By Laura Madden
Chances are good that if you are reading Green Living Magazine you care a lot about the planet, and you are also aware that your choices affect it either positively or negatively—especially your fashion choices. The fashion industry and the environment are intimately connected.
As the demand for faster, cheaper fashion increases, the resources fashion leeches from the Earth grow scarcer. As fashion is still one of the largest polluters of the planet, we are now at a crucial point with climate change where we need to rewrite our relationship to fashion and how we consume it.
According to San Francisco non-profit Remake, it is believed that Americans dispose of about 13 million tons of textiles annually. How can we stop purchasing so much stuff that we don’t even need?
Here are my top three tips to get you started.
1. Shop secondhand
Secondhand shopping is one of the greatest disruptors to today’s fashion industry by decreasing the demand to produce faster, cheaper clothing.
Production follows demand; if we take away the demand, brands will eventually slow down their output. You are essentially rescuing items from eventually ending up in landfill and conserving a great deal of resources that would otherwise be used up on clothing manufacturing.
Get familiar with your local thrift, vintage and consignment stores, such as My Sister’s Closet, Well Suited, Goodwill, and White Dove. Estate sales and clothing swaps are also great resources.
2. Shop local
The closer to home we shop, the lower the carbon footprint of shipping and handling items.
Supporting local shops, makers and artists is also a more sustainable option because their goods are not mass produced, which generates a lot of unnecessary waste.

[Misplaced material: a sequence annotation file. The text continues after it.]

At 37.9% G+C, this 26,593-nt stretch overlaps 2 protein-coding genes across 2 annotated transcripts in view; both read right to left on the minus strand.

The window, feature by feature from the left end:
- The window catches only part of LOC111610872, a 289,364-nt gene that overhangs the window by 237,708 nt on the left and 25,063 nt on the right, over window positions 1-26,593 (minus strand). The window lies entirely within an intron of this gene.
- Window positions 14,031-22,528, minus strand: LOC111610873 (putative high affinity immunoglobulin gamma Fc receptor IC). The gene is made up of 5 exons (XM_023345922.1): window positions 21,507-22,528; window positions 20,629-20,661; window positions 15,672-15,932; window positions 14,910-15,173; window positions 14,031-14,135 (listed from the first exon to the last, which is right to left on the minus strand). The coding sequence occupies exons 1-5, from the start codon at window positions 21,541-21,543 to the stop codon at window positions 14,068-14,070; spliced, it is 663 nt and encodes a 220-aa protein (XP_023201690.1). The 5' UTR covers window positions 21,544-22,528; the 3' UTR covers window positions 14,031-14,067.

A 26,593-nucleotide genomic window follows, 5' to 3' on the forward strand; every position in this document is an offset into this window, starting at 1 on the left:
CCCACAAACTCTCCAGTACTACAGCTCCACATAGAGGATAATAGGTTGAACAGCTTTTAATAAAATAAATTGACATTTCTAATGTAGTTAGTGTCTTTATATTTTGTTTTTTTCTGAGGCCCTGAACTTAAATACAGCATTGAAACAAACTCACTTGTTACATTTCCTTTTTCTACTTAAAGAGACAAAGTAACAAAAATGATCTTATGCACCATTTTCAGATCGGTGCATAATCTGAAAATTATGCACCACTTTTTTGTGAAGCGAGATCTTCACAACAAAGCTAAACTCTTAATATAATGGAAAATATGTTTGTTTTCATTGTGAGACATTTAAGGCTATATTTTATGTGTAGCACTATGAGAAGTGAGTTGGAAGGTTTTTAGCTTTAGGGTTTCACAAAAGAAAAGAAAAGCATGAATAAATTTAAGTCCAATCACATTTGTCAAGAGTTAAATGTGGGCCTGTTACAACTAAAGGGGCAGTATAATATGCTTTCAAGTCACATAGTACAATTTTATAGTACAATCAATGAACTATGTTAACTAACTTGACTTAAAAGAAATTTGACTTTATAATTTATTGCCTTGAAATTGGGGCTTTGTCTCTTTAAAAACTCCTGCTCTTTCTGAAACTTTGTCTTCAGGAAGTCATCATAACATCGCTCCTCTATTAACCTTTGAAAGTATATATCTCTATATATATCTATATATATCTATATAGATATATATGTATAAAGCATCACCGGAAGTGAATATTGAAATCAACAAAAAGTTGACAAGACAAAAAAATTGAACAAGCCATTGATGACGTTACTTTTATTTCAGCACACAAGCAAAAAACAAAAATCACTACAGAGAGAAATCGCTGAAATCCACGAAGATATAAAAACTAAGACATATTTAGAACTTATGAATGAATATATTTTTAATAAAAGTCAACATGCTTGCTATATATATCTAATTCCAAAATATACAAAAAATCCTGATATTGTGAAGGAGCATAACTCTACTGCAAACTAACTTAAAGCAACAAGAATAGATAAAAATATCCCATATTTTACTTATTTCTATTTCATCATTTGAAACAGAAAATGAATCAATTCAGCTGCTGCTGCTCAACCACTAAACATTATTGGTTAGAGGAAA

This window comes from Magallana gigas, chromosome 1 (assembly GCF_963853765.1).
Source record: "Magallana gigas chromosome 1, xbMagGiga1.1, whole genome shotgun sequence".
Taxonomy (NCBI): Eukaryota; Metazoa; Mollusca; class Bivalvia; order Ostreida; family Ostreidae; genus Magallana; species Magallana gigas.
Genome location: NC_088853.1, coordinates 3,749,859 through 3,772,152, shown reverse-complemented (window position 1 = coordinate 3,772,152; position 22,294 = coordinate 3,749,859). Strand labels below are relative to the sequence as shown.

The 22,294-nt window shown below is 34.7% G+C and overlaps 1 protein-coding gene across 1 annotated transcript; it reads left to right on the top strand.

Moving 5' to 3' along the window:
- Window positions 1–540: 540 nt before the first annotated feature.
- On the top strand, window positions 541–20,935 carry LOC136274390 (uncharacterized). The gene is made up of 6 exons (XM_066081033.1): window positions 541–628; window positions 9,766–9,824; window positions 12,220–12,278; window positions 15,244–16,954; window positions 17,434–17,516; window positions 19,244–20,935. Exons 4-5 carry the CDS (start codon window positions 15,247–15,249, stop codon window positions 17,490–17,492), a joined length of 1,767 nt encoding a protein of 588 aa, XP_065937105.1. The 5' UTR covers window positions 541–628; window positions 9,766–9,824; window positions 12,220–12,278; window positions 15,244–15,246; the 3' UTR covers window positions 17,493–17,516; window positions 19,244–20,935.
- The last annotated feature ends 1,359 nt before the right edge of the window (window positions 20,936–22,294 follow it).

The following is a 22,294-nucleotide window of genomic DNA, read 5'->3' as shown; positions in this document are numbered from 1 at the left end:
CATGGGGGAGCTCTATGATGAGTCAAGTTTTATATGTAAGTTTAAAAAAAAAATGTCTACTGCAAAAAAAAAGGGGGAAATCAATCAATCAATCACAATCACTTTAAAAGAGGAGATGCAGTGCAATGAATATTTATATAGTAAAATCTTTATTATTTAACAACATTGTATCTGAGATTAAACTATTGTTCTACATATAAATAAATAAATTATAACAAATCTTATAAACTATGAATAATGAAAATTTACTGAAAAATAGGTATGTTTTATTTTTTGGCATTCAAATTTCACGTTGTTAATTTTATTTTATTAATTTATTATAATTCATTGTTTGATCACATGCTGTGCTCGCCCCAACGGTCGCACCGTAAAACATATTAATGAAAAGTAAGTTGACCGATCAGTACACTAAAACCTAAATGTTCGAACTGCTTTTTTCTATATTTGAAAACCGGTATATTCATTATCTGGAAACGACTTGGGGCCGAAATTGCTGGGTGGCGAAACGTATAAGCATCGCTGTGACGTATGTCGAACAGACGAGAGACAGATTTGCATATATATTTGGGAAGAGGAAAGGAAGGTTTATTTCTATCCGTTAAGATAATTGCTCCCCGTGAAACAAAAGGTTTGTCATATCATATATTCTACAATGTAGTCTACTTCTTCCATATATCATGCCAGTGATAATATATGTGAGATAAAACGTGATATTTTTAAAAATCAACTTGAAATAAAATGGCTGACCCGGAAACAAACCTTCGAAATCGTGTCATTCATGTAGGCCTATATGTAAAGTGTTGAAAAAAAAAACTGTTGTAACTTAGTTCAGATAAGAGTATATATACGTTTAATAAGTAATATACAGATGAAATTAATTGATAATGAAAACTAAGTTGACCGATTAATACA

3. Natural fabrics
Natural fabrics are innately more eco-friendly than synthetics. Linen, silk, wool, alpaca, cotton, cashmere and hemp do not require the chemical processing that synthetic fibers do, which means fewer resources wasted, fewer toxic chemicals, and less pollution emitted into the environment.
It is also important to note that while most people are aware of our petroleum dependency when it comes to cars, we also have a petroleum dependency in the fashion industry. Polyester, one of the most widely used fabrics, originates from petroleum. Buy less polyester and further decrease our dependency on petroleum.
Natural fabrics are also healthier for the entire supply chain—farmers growing the crops, harvesting, milling, sewing, packaging, etc. Whatever chemicals are in our clothes are absorbed through our skin.
Natural fabrics are essentially biodegradable, and as long as they are not mixed with other fibers, they can be recycled. Newer options to look for are modal, cupro and Tencel.
I hope these three tips to shopping more sustainably will be helpful, encouraging and even fun! It’s easy to shop sustainably without sacrificing our style!
Sustainable shopping is about knowing thyself, your true style, and slowing down enough to think about the consequences of what you are consuming.
Every purchase is a vote for more of what you want to see in the world. Make your vote count—join the movement to living and shopping your way to a more sustainable world.
Laura Madden is a sustainable fashion advocate, influencer, stylist and model who reports on the intersection of style, sustainability and self-esteem on both her blog, the ReFashion Report, and various conscious style publications. Laura also serves as a global ambassador for non-profit Remake, a board member with San Francisco Fashion Community Week, and is co-founder of AZ Sustainable Fashion. For more sustainable style and shopping tips, check out www.iamlauramadden.com and follow her on Instagram @iamlauramadden.
Photos by Phyllis Lane